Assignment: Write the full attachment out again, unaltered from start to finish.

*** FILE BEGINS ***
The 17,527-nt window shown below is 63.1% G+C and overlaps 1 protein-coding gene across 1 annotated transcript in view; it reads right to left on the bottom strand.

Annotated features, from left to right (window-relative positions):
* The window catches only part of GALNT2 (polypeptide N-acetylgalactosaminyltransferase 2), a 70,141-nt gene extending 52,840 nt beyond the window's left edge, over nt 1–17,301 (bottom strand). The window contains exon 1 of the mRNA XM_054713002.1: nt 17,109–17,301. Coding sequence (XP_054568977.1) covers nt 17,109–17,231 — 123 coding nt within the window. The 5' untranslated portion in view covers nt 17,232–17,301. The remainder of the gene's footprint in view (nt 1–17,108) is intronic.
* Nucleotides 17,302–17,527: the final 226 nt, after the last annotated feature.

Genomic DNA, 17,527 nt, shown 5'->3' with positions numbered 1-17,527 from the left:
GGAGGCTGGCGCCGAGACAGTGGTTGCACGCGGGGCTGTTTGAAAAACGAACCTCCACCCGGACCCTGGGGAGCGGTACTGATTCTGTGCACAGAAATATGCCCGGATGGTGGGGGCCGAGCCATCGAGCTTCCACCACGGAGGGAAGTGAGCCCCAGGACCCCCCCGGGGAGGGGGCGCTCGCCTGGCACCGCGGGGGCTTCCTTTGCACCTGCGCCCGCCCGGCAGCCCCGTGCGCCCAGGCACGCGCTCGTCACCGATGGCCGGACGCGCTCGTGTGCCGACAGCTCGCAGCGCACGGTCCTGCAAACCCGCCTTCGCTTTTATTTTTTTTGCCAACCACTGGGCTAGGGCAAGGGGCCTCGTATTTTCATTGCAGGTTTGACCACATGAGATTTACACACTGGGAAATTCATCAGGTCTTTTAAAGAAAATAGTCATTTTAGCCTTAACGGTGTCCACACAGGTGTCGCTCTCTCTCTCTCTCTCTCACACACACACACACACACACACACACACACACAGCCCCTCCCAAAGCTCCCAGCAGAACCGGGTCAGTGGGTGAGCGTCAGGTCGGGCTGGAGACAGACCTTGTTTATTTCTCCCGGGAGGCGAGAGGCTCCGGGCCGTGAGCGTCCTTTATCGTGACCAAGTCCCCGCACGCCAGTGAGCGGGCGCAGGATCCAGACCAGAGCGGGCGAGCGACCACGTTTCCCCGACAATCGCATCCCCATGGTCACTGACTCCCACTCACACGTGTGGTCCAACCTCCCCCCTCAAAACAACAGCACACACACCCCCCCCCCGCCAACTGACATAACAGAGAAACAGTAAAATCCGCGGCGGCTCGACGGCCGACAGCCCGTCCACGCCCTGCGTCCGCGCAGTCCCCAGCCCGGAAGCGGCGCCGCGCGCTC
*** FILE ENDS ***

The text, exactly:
The 17,527-nt window shown below is 63.1% G+C and overlaps 1 protein-coding gene across 1 annotated transcript in view; it reads right to left on the bottom strand.

Annotated features, from left to right (window-relative positions):
* The window catches only part of GALNT2 (polypeptide N-acetylgalactosaminyltransferase 2), a 70,141-nt gene extending 52,840 nt beyond the window's left edge, over nt 1–17,301 (bottom strand). The window contains exon 1 of the mRNA XM_054713002.1: nt 17,109–17,301. Coding sequence (XP_054568977.1) covers nt 17,109–17,231 — 123 coding nt within the window. The 5' untranslated portion in view covers nt 17,232–17,301. The remainder of the gene's footprint in view (nt 1–17,108) is intronic.
* Nucleotides 17,302–17,527: the final 226 nt, after the last annotated feature.

Genomic DNA, 17,527 nt, shown 5'->3' with positions numbered 1-17,527 from the left:
GGAGGCTGGCGCCGAGACAGTGGTTGCACGCGGGGCTGTTTGAAAAACGAACCTCCACCCGGACCCTGGGGAGCGGTACTGATTCTGTGCACAGAAATATGCCCGGATGGTGGGGGCCGAGCCATCGAGCTTCCACCACGGAGGGAAGTGAGCCCCAGGACCCCCCCGGGGAGGGGGCGCTCGCCTGGCACCGCGGGGGCTTCCTTTGCACCTGCGCCCGCCCGGCAGCCCCGTGCGCCCAGGCACGCGCTCGTCACCGATGGCCGGACGCGCTCGTGTGCCGACAGCTCGCAGCGCACGGTCCTGCAAACCCGCCTTCGCTTTTATTTTTTTTGCCAACCACTGGGCTAGGGCAAGGGGCCTCGTATTTTCATTGCAGGTTTGACCACATGAGATTTACACACTGGGAAATTCATCAGGTCTTTTAAAGAAAATAGTCATTTTAGCCTTAACGGTGTCCACACAGGTGTCGCTCTCTCTCTCTCTCTCTCACACACACACACACACACACACACACACACACAGCCCCTCCCAAAGCTCCCAGCAGAACCGGGTCAGTGGGTGAGCGTCAGGTCGGGCTGGAGACAGACCTTGTTTATTTCTCCCGGGAGGCGAGAGGCTCCGGGCCGTGAGCGTCCTTTATCGTGACCAAGTCCCCGCACGCCAGTGAGCGGGCGCAGGATCCAGACCAGAGCGGGCGAGCGACCACGTTTCCCCGACAATCGCATCCCCATGGTCACTGACTCCCACTCACACGTGTGGTCCAACCTCCCCCCTCAAAACAACAGCACACACACCCCCCCCCCGCCAACTGACATAACAGAGAAACAGTAAAATCCGCGGCGGCTCGACGGCCGACAGCCCGTCCACGCCCTGCGTCCGCGCAGTCCCCAGCCCGGAAGCGGCGCCGCGCGCTC